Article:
The emperor was not pleased with any of the answers, and no reward was given. After several nights of reflection, the emperor resolved to visit a hermit who lived up on the mountain and was said to be an enlightened man. The emperor wished to find the hermit to ask him the three questions, though he knew the hermit never left the mountains and was known to receive only the poor, refusing to have anything to do with persons of wealth or power. So the emperor disguised himself as a simple peasant and ordered his attendants to wait for him at the foot of the mountain while he climbed the slope alone to seek the hermit. Reaching the holy man’s dwelling place, the emperor found the hermit digging a garden in front of his hut. When the hermit saw the stranger, he nodded his head in greeting and continued to dig. The labor was obviously hard on him. He was an old man, and each time he thrust his spade into the ground to turn the earth, he heaved heavily. The emperor approached him and said, “I have come here to ask your help with three questions: When is the best time to do each thing? Who are the most important people to work with? What is the most important thing to do at all times?” The hermit listened attentively but only patted the emperor on the shoulder and continued digging. The emperor said, “You must be tired. Here, let me give you a hand with that.” The hermit thanked him, handed the emperor the spade, and then sat down on the ground to rest. After he had dug two rows, the emperor stopped and turned to the hermit and repeated his three questions. The hermit still did not answer, but instead stood up and pointed to the spade and said, “Why don’t you rest now? I can take over again.” But the emperor continued to dig. One hour passed, then two. Finally the sun began to set behind the mountain. The emperor put down the spade and said to the hermit, “I came here to ask if you could answer my three questions. But if you can’t give me any answer, please let me know so that I can get on may way home.” The hermit lifted his head and asked the emperor, “Do you hear someone running over there?” The emperor turned his head. They both saw a man with a long white beard emerge from the woods. He ran wildly, pressing his hands against a bloody wound in his stomach. The man ran toward the emperor before falling unconscious to the ground, where he lay groaning. Opening the man’s clothing, the emperor and hermit saw that the man had received a deep gash. The emperor cleaned the wound thoroughly and then used his own shirt to bandage it, but the blood completely soaked it within minutes. He rinsed the shirt out and bandaged the wound a second time and continued to do so until the flow of blood had stopped. At last the wounded man regained consciousness and asked for a drink of water. The emperor ran down to the stream and brought back a jug of fresh water. Meanwhile, the sun had disappeared and the night air had begun to turn cold. The hermit gave the emperor a hand in carrying the man into the hut where they laid him down on the hermit’s bed. The man closed his eyes and lay quietly. The emperor was worn out from the long day of climbing the mountain and digging the garden. Leaning against the doorway, he fell asleep. When he rose, the sun had already risen over the mountain. For a moment he forgot where he was and what he had come here for. He looked over to the bed and saw the wounded man also looking around him in confusion. When he saw the emperor, he stared at him intently and then said in a faint whisper, “Please forgive me.” “But what have you done that I should forgive you?” the emperor asked. “You do not know me, your majesty, but I know you. I was your sworn enemy, and I had vowed to take vengeance on you, for during the last war you killed my brother and seized my property. When I learned that you were coming alone to the mountain to meet the hermit, I resolved to surprise you on your way back to kill you. But after waiting a long time there was still no sign of you, and so I left my ambush in order to seek you out. But instead of finding you, I came across your attendants, who recognized me, giving me this wound. Luckily, I escaped and ran here. If I hadn’t met you I would surely be dead by now. I had intended to kill you, but instead you saved my life! I am ashamed and grateful beyond words. If I live, I vow to be your servant for the rest of my life, and I will bid my children and grandchildren to do the same. Please grant me your forgiveness.” The emperor was overjoyed to see that he was so easily reconciled with a former enemy. He not only forgave the man but promised to return all the man’s property and to send his own physician and servants to wait on the man until he was completely healed. After ordering his attendants to take the man home, the emperor returned to see the hermit. Before returning to the palace the emperor wanted to repeat his three questions one last time. He found the hermit sowing seeds in the earth they had dug the day before. The hermit stood up and looked at the emperor. “But your questions have already been answered.” “How’s that?” the emperor asked, puzzled. “Yesterday, if you had not taken pity on my age and given me a hand with digging these beds, you would have been attacked by that man on your way home. Then you would have deeply regretted not staying with me. Therefore the most important time was the time you were digging in the beds, the most important person was myself, and the most important pursuit was to help me. Later, when the wounded man ran up here, the most important time was the time you spent dressing his wound, for if you had not cared for him he would have died and you would have lost the chance to be reconciled with him. Likewise, he was the most important person, and the most important pursuit was taking care of his wound. Remember that there is only one important time and is Now. The present moment is the only time over which we have dominion. The most important person is always the person with whom you are, who is right before you, for who knows if you will have dealings with any other person in the future. The most important pursuit is making that person, the one standing at you side, happy, for that alone is the pursuit of life.” Leo Tolstoy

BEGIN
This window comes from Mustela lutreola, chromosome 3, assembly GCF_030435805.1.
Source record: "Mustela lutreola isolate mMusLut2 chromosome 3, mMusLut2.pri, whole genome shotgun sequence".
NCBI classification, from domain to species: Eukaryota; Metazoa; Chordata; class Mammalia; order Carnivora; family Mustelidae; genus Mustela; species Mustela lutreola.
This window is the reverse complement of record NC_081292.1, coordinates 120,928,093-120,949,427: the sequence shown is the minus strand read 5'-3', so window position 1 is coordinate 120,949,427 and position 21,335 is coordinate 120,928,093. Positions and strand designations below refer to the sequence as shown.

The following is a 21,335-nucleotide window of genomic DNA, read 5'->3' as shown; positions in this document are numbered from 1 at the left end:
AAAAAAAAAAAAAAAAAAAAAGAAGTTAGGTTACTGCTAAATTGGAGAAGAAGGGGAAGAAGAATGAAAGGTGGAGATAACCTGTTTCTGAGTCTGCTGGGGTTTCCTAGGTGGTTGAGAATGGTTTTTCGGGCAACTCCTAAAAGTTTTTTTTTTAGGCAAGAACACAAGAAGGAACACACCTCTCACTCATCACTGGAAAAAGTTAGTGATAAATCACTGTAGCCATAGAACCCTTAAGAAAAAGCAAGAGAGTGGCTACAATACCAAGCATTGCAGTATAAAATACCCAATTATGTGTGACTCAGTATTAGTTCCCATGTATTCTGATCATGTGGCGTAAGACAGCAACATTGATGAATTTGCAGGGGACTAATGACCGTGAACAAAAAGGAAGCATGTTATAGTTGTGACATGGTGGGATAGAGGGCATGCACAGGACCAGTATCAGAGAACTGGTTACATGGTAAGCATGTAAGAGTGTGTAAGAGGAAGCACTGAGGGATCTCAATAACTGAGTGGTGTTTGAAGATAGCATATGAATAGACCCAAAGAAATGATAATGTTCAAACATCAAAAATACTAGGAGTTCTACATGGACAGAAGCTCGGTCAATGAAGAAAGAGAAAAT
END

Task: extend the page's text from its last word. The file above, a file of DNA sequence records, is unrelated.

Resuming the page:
Making the Happiness Formula